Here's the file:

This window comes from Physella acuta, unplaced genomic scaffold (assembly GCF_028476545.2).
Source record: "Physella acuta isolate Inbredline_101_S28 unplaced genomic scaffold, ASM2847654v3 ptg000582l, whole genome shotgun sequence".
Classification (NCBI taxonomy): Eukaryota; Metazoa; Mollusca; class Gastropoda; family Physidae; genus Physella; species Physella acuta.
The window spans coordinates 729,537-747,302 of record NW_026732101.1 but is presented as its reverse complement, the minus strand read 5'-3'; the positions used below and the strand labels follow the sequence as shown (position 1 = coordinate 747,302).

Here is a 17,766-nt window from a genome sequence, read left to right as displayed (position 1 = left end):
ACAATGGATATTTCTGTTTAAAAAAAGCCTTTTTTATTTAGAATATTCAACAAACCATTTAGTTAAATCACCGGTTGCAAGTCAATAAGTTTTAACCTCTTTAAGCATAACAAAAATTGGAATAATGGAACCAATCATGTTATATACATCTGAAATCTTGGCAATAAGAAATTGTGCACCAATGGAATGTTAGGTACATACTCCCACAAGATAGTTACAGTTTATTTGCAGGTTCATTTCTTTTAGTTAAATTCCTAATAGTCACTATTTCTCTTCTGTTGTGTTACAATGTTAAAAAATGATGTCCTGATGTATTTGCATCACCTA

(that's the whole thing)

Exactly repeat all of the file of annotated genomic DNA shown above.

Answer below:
This window comes from Physella acuta, unplaced genomic scaffold (assembly GCF_028476545.2).
Source record: "Physella acuta isolate Inbredline_101_S28 unplaced genomic scaffold, ASM2847654v3 ptg000582l, whole genome shotgun sequence".
Classification (NCBI taxonomy): Eukaryota; Metazoa; Mollusca; class Gastropoda; family Physidae; genus Physella; species Physella acuta.
The window spans coordinates 729,537-747,302 of record NW_026732101.1 but is presented as its reverse complement, the minus strand read 5'-3'; the positions used below and the strand labels follow the sequence as shown (position 1 = coordinate 747,302).

Here is a 17,766-nt window from a genome sequence, read left to right as displayed (position 1 = left end):
ACAATGGATATTTCTGTTTAAAAAAAGCCTTTTTTATTTAGAATATTCAACAAACCATTTAGTTAAATCACCGGTTGCAAGTCAATAAGTTTTAACCTCTTTAAGCATAACAAAAATTGGAATAATGGAACCAATCATGTTATATACATCTGAAATCTTGGCAATAAGAAATTGTGCACCAATGGAATGTTAGGTACATACTCCCACAAGATAGTTACAGTTTATTTGCAGGTTCATTTCTTTTAGTTAAATTCCTAATAGTCACTATTTCTCTTCTGTTGTGTTACAATGTTAAAAAATGATGTCCTGATGTATTTGCATCACCTA